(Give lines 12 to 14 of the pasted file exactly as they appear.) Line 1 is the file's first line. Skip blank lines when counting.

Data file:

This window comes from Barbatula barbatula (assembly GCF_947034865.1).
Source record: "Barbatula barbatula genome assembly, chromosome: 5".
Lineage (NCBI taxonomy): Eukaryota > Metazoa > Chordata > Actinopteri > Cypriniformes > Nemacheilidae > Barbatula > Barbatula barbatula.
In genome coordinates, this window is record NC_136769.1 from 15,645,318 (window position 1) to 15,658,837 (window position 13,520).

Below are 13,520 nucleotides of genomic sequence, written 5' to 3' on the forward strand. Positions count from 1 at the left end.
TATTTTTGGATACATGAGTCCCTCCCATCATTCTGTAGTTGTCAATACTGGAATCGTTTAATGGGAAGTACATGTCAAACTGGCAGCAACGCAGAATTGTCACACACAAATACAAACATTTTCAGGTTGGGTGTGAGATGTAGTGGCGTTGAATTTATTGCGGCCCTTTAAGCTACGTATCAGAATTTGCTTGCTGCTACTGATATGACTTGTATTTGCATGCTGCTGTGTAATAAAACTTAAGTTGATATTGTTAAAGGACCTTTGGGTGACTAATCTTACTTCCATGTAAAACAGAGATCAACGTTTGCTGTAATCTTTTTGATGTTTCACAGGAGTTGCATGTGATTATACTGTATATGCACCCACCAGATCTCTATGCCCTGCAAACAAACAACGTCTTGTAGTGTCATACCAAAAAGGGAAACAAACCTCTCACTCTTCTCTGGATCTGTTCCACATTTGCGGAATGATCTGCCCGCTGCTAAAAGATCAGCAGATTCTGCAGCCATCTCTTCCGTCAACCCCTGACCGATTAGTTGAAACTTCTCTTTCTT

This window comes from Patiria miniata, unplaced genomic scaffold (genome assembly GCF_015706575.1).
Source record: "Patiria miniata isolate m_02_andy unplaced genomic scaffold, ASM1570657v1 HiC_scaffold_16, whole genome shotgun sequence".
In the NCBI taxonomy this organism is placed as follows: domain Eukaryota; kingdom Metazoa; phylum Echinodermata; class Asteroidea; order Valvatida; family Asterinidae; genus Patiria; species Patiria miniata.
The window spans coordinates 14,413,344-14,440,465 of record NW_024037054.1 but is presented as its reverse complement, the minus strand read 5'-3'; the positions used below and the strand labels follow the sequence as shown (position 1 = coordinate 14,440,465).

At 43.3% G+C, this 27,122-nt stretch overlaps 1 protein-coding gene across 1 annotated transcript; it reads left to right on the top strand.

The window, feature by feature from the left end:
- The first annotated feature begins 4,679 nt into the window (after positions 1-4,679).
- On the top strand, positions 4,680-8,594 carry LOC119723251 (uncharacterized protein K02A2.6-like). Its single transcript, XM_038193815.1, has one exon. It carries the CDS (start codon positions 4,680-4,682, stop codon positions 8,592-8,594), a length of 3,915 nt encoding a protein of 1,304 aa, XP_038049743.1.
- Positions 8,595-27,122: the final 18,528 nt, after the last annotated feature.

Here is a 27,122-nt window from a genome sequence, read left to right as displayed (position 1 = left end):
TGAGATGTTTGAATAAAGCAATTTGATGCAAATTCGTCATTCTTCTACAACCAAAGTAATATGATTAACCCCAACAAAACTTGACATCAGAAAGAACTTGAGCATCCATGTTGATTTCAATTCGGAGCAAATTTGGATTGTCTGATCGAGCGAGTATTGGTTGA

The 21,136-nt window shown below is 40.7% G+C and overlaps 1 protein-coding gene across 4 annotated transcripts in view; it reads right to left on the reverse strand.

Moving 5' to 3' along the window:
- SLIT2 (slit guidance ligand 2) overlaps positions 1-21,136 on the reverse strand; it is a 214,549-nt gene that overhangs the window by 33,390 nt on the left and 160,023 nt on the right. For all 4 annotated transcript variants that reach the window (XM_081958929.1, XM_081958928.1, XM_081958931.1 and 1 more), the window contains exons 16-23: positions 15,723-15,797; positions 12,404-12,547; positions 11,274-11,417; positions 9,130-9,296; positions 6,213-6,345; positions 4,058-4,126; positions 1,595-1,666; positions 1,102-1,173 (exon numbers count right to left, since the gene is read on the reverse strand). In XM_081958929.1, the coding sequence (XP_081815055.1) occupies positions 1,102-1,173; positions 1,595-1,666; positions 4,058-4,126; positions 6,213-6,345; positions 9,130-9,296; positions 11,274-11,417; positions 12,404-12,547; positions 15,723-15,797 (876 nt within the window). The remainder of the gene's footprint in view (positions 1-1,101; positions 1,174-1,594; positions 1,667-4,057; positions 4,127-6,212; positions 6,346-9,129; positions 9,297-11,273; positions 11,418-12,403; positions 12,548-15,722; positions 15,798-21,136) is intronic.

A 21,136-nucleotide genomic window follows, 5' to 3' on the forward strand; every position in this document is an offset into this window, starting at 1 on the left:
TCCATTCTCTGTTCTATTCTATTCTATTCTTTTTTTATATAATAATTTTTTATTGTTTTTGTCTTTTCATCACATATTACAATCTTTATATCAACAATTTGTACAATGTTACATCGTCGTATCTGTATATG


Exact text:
The window, feature by feature from the left end:
- The first annotated feature begins 4,679 nt into the window (after positions 1-4,679).
- On the top strand, positions 4,680-8,594 carry LOC119723251 (uncharacterized protein K02A2.6-like). Its single transcript, XM_038193815.1, has one exon. It carries the CDS (start codon positions 4,680-4,682, stop codon positions 8,592-8,594), a length of 3,915 nt encoding a protein of 1,304 aa, XP_038049743.1.